The British Cartographic Society
The BCS Award 2015
The Stanfords Award for Printed Mapping 2015
John C Bartholomew Award for Thematic Mapping 2015
In London: The Information Capital, geographer James Cheshire and designer Oliver Uberti join forces to bring you a series of new maps and graphics charting life in London like never before
When do police helicopters catch criminals? Which borough of London is the happiest? Is 'czesc' becoming a more common greeting than 'salaam'? James Cheshire and Oliver Uberti could tell you, but they'd rather show you. By combining millions of data points with stunning design, they investigate how flights stack over Heathrow, who lives longest, and where Londoners love to tweet. The result? One hundred portraits of an old city in a very new way.
Dr James Cheshire is a geographer with a passion for London and its data. His award-winning maps draw from his research as a lecturer at University College London and have appeared in the Guardian and the Financial Times, as well as on his popular blog, mappinglondon.co.uk. He is a Fellow of the Royal Geographical Society.
Oliver Uberti is a visual journalist, designer, and the recipient of many awards for his information graphics and art direction. From 2003 to 2012, he worked in the design department of National Geographic, most recently as Senior Design Editor. He has a design studio in Ann Arbor, Michigan.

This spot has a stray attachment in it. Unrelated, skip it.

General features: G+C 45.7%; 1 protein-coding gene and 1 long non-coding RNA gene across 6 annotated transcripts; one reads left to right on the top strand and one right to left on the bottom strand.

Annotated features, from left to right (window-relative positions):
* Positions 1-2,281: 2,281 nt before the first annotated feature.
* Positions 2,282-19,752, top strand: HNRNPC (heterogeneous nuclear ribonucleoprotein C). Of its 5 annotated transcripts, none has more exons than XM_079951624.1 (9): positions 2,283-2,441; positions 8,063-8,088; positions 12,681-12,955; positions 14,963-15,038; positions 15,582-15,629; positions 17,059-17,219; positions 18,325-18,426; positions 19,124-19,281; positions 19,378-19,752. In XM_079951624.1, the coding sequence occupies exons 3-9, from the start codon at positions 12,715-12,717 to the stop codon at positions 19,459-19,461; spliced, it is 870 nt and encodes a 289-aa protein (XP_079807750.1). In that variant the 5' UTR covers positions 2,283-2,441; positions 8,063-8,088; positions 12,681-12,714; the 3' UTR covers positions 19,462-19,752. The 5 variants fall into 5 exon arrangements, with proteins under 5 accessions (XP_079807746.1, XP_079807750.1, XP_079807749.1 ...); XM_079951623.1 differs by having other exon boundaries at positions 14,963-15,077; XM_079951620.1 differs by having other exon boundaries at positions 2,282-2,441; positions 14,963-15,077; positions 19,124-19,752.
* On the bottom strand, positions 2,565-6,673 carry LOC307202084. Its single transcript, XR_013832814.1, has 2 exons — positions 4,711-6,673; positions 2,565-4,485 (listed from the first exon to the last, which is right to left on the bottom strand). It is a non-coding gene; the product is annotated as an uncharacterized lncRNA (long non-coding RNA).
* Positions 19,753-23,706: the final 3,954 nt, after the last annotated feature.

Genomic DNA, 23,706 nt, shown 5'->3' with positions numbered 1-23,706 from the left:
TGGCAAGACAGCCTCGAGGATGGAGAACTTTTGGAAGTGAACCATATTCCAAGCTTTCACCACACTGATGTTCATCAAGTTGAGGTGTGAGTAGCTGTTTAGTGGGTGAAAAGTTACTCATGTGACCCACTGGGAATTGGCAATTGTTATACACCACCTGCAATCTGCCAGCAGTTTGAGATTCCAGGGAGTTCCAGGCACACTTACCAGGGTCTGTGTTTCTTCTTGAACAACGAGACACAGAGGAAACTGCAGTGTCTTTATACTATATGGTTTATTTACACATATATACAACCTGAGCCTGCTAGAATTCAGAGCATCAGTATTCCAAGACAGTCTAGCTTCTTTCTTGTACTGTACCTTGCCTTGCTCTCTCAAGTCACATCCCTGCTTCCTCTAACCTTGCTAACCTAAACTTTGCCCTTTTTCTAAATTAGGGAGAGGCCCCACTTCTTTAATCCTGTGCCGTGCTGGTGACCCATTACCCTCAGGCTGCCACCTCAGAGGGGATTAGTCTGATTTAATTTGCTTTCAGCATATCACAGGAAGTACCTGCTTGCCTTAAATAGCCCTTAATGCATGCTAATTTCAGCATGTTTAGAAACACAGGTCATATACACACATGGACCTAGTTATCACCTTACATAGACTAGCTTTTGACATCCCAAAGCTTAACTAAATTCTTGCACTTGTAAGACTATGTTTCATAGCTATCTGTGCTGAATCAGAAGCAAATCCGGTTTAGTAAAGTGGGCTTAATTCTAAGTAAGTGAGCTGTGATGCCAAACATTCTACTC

Publisher: Penguin Books Ltd
Number of pages: 240
Weight: 1340 g
Dimensions: 236 x 286 x 23 mm
The book is infinitely compelling, one you'll return to time and again, and full of 'wow, you have to see this' moments. It reinforces the notion that information really can be beautiful... * Londonist *
This is London as you've never seen it before * Independent *
You know how you've always wanted a coffee-table book that translates lots of complex social data about London into a series of gorgeously illustrated infographics? Well it's finally arrived. * Time Out *
Brilliantly compelling...The Information Capital is a tour de force in the modern use of graphics to make a point * London Evening Standard *
A monumental work... Its pages are to dip into, to linger over and to return to time and again. It's hard to imagine tiring of them. * Management Today *
You can only imagine and get a sense of how much research and data collection must have been behind this project. It is a fascinating dissection of London life as we know it * The London Magazine *
Fascinating * London Evening Standard *
A witty, well-written, well-designed view of the city, with enlightening and often surprising perspectives * New Scientist *